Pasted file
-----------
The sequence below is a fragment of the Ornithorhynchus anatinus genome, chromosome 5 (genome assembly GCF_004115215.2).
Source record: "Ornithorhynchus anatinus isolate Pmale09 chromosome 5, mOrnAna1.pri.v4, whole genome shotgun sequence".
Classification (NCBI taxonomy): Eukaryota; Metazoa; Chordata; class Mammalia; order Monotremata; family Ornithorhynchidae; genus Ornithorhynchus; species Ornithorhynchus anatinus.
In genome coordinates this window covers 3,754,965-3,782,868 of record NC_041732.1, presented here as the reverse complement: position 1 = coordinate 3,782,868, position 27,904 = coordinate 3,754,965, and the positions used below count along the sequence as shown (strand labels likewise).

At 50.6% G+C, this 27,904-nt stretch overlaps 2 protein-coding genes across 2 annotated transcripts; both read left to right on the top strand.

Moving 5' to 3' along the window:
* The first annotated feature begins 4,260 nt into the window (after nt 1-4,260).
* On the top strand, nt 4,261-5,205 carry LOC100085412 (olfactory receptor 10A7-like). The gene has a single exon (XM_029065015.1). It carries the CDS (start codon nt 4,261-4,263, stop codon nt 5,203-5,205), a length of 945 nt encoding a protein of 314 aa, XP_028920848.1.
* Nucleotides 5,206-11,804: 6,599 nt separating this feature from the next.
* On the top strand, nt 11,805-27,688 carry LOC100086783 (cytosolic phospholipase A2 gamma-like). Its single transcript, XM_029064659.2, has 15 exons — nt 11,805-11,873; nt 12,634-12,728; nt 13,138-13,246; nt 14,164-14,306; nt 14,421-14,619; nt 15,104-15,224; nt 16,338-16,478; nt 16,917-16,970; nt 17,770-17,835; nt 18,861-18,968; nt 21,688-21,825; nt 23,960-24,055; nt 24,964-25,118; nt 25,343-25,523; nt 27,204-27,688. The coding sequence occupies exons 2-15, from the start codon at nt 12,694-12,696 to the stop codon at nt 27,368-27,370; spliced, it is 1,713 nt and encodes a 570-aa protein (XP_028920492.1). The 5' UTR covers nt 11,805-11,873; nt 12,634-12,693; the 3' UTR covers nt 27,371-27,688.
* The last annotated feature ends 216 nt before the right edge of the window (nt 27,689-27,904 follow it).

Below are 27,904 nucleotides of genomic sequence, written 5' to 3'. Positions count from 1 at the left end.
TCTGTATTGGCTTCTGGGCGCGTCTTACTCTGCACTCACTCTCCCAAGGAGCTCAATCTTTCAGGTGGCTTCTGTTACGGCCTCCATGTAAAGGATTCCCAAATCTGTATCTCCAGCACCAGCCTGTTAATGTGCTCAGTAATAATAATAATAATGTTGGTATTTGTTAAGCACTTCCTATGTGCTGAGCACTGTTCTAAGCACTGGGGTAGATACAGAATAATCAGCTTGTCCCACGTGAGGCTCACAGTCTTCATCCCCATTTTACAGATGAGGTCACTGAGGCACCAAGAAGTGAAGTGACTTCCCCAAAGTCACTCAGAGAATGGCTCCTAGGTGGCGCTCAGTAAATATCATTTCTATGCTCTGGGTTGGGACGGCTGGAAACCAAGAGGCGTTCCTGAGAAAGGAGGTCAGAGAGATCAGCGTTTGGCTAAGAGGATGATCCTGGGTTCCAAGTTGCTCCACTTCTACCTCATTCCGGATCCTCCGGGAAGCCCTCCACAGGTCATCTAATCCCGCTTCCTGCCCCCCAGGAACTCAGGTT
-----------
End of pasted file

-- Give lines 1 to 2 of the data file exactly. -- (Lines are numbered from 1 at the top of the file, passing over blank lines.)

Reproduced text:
The sequence below is a fragment of the Ornithorhynchus anatinus genome, chromosome 5 (genome assembly GCF_004115215.2).
Source record: "Ornithorhynchus anatinus isolate Pmale09 chromosome 5, mOrnAna1.pri.v4, whole genome shotgun sequence".